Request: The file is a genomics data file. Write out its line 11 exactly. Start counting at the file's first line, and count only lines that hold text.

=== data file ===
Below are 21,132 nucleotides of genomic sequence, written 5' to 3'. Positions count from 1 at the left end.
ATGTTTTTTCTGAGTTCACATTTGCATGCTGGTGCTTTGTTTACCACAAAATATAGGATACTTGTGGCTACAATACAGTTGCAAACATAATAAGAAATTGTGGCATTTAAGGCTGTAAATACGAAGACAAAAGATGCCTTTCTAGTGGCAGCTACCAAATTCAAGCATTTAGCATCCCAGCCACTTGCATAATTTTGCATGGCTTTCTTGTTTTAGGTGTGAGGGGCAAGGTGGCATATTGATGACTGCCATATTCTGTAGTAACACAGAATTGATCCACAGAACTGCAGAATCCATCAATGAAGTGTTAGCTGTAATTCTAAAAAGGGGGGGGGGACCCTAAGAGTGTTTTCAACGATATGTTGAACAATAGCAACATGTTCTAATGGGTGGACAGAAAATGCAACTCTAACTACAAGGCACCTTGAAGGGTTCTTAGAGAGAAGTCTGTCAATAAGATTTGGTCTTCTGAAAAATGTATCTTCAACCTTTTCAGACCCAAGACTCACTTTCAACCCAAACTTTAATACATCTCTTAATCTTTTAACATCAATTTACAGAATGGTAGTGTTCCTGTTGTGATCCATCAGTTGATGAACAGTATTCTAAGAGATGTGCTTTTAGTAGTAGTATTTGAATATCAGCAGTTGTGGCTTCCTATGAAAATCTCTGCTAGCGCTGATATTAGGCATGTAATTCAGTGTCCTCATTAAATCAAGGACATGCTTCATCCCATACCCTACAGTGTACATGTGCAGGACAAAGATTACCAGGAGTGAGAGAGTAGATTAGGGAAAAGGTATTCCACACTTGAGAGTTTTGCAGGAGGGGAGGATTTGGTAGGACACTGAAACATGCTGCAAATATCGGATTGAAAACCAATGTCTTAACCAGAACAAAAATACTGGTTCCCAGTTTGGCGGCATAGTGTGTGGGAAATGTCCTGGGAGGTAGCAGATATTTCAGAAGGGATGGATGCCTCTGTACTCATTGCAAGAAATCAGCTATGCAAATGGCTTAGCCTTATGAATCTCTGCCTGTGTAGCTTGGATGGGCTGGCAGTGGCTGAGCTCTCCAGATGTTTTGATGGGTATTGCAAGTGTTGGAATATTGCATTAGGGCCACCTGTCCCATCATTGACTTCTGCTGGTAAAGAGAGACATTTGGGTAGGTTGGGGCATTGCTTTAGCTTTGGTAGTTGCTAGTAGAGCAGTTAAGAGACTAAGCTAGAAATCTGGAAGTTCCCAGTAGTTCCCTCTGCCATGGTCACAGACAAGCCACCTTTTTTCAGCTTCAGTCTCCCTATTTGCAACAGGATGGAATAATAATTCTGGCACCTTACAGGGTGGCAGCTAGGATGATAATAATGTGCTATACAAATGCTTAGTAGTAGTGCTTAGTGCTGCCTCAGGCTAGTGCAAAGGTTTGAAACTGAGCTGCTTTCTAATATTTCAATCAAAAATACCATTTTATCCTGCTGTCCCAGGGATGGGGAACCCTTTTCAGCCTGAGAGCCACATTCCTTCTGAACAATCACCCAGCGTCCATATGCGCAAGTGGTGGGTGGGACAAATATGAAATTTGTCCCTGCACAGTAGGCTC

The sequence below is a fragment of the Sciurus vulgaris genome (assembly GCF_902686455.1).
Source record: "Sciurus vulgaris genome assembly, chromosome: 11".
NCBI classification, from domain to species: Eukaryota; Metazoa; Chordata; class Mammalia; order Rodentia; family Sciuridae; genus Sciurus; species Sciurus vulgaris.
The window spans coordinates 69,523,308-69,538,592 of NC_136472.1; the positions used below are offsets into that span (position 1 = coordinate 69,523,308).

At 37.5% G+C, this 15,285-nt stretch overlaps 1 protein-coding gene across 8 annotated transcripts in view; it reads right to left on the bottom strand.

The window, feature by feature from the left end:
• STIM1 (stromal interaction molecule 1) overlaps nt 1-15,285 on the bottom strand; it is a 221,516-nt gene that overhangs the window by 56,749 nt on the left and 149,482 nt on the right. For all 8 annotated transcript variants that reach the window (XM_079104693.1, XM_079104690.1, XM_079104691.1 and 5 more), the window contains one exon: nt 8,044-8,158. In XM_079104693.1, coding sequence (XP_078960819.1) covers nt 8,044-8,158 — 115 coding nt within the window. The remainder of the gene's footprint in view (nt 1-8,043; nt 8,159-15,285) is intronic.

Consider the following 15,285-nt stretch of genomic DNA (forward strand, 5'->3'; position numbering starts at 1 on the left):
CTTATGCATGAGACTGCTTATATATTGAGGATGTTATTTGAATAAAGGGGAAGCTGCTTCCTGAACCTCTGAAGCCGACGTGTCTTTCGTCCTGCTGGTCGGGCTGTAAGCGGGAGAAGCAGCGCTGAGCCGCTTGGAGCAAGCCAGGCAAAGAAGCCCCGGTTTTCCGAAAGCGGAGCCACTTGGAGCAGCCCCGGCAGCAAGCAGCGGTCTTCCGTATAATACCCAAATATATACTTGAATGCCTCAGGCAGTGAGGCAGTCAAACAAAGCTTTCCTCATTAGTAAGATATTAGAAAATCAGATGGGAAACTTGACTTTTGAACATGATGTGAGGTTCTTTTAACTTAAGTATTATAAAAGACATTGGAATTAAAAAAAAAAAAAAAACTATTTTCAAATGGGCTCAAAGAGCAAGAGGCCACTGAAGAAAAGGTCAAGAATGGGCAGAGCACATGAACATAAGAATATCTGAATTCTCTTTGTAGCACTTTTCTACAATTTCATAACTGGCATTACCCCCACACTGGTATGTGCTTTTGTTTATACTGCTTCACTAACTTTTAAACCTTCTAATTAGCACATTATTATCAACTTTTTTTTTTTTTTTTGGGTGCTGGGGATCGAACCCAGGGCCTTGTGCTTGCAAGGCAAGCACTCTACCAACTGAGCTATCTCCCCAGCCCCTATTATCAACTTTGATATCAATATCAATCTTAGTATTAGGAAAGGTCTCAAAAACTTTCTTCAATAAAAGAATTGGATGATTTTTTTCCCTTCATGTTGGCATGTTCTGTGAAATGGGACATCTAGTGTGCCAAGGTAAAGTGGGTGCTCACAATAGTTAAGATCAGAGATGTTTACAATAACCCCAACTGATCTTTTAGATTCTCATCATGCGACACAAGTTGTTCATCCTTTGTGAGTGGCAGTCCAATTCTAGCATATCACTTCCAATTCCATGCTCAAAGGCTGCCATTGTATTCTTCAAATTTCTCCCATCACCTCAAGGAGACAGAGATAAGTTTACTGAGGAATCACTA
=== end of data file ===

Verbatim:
CTTATGCATGAGACTGCTTATATATTGAGGATGTTATTTGAATAAAGGGGAAGCTGCTTCCTGAACCTCTGAAGCCGACGTGTCTTTCGTCCTGCTGGTCGGGCTGTAAGCGGGAGAAGCAGCGCTGAGCCGCTTGGAGCAAGCCAGGCAAAGAAGCCCCGGTTTTCCGAAAGCGGAGCCACTTGGAGCAGCCCCGGCAGCAAGCAGCGGTCTTCCGTATAATACCCAAATATATACTTGAATGCCTCAGGCAGTGAGGCAGTCAAACAAAGCTTTCCTCATTAGTAAGATATTAGAAAATCAGATGGGAAACTTGACTTTTGAACATGATGTGAGGTTCTTTTAACTTAAGTATTATAAAAGACATTGGAATTAAAAAAAAAAAAAAAACTATTTTCAAATGGGCTCAAAGAGCAAGAGGCCACTGAAGAAAAGGTCAAGAATGGGCAGAGCACATGAACATAAGAATATCTGAATTCTCTTTGTAGCACTTTTCTACAATTTCATAACTGGCATTACCCCCACACTGGTATGTGCTTTTGTTTATACTGCTTCACTAACTTTTAAACCTTCTAATTAGCACATTATTATCAACTTTTTTTTTTTTTTTTGGGTGCTGGGGATCGAACCCAGGGCCTTGTGCTTGCAAGGCAAGCACTCTACCAACTGAGCTATCTCCCCAGCCCCTATTATCAACTTTGATATCAATATCAATCTTAGTATTAGGAAAGGTCTCAAAAACTTTCTTCAATAAAAGAATTGGATGATTTTTTTCCCTTCATGTTGGCATGTTCTGTGAAATGGGACATCTAGTGTGCCAAGGTAAAGTGGGTGCTCACAATAGTTAAGATCAGAGATGTTTACAATAACCCCAACTGATCTTTTAGATTCTCATCATGCGACACAAGTTGTTCATCCTTTGTGAGTGGCAGTCCAATTCTAGCATATCACTTCCAATTCCATGCTCAAAGGCTGCCATTGTATTCTTCAAATTTCTCCCATCACCTCAAGGAGACAGAGATAAGTTTACTGAGGAATCACTA